When a manuscript of a novel called Jane Eyre reached the publishing house of Smith, Elder & Co, it was handed to the literary reader and joint owner, William Smith Williams. He was unable to put it down and George Smith, the other publisher, stayed up all night to finish this novel by an unknown writer.
How much of this great classic is autobiographical? Which line most shocked Victorian readers?
Why has Jane Eyre continued to so delight generations of readers?
Generations of us have thrilled over Rochester’s voice calling to Jane across the miles, have shivered over the terrible laugh that seems to emanate from the third floor, have shared Jane’s horror over her aborted wedding, and rejoiced in the happy ending.
How I first encountered this book
My experience of Jane Eyre began in a school library, I picked up a very slim volume that promised an exciting story about romance and madness. I borrowed the book and took it home. “You are not reading THAT!” my mother insisted. She hated abridged books and could see from a glance that the copy I’d just borrowed was abridged almost to nothing. That evening she sat down on her bed, I lay along the end of it, and she began to read from her own copy which had not been damaged by any abridgement. I was hooked from the first minutes and have adored the novel ever since. The next day, the unread and seriously abridged version was returned to the school library.
I adore the love story, I rejoice in Jane’s strength through all adversity, I love the characters and the superb evocations of nature. Jane Eyre is a truly great classic, a novel that demands to be read at different times of one’s life – as teenager, as mature reader, in old age. It is only through many re-readings that one can come to fully appreciate this great novel.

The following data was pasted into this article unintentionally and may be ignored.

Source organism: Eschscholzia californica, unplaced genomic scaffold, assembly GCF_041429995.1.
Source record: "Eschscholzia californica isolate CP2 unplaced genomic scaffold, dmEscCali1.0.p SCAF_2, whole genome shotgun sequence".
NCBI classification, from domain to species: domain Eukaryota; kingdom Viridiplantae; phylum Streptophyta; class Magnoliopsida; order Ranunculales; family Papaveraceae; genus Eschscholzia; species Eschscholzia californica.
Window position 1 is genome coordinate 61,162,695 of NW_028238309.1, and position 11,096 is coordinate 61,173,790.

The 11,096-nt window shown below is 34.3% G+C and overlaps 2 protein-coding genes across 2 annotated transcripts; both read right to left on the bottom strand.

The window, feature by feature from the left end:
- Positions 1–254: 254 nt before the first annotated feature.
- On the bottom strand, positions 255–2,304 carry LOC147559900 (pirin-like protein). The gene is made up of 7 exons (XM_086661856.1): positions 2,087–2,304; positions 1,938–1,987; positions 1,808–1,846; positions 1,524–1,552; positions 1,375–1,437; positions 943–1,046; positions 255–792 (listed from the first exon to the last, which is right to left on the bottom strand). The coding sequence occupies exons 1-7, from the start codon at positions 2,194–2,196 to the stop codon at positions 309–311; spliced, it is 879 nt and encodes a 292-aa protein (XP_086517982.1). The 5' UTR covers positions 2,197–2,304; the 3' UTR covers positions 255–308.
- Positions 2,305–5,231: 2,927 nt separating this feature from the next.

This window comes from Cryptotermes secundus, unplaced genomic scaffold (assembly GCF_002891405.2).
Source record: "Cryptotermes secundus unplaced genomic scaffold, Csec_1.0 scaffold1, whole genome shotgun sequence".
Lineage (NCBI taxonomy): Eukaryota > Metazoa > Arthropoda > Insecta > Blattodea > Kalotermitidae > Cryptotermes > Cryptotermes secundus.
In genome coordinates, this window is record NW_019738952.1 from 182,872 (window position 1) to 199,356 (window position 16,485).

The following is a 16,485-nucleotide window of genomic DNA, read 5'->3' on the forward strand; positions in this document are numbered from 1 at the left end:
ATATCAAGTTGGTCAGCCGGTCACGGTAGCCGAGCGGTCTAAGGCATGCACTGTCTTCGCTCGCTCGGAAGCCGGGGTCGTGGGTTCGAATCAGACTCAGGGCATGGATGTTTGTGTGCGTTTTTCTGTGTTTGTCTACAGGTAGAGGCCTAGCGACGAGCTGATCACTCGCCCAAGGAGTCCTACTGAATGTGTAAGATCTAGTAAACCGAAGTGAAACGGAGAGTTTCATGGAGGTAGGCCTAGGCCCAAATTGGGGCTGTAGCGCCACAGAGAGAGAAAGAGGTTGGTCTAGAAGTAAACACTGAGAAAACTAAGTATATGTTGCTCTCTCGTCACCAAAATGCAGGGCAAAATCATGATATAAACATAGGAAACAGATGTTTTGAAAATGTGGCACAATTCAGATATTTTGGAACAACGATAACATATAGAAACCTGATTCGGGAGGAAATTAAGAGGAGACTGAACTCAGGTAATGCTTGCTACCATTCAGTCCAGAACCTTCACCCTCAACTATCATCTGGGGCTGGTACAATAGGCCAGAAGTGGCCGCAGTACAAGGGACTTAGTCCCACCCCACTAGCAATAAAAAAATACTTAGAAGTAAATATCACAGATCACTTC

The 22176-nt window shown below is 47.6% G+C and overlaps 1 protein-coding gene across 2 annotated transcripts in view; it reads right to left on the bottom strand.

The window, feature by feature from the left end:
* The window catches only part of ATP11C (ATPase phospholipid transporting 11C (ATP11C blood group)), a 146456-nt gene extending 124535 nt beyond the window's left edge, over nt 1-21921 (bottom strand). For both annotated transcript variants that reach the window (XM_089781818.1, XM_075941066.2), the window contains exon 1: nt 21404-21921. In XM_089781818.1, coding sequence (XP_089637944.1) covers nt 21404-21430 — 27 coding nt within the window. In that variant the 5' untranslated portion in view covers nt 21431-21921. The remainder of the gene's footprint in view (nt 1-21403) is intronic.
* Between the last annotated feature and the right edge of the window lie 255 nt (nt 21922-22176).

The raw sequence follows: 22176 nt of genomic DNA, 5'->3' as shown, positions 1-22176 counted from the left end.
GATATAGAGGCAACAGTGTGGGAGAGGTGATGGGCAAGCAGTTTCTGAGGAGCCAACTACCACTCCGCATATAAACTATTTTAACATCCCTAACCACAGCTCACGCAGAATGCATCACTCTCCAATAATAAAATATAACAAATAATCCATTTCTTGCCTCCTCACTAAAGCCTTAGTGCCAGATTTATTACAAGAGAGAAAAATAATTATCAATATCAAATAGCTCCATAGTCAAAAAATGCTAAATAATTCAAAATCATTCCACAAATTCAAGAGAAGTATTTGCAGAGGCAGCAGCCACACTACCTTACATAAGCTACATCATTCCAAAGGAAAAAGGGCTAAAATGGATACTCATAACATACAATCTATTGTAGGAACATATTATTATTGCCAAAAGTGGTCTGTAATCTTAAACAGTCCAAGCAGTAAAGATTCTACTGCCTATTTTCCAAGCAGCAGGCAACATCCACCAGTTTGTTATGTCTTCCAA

Join me in getting to know it better, and in learning more about its author, how it came to be written and its vast influence on the world of literature.
“She especially disliked the lowering of the standard by which to judge a work of fiction, if it proceeded from a feminine pen; and praise mingled with pseudo–gallant allusions to her sex, mortified her far more than actual blame.”
― Elizabeth Gaskell, The Life of Charlotte Brontë
More than a love story
Jane Eyre is more than just a love story. It’s a feminist plea for equality and for understanding that all women, even those who lack beauty and money, can feel and have a right to be loved. It asks for reform in the treatment of governesses, that terribly undervalued class of women in Victorian society. It shows female vulnerability and also female strength.
All this, in memorable language, a superb evocation of atmosphere and revolutionary psychological realism. The book broke new ground by being the first novel to focus on one character’s moral and psychological development through a first-person narration. Charlotte Brontë has been described as “the first historian of the private consciousness”.
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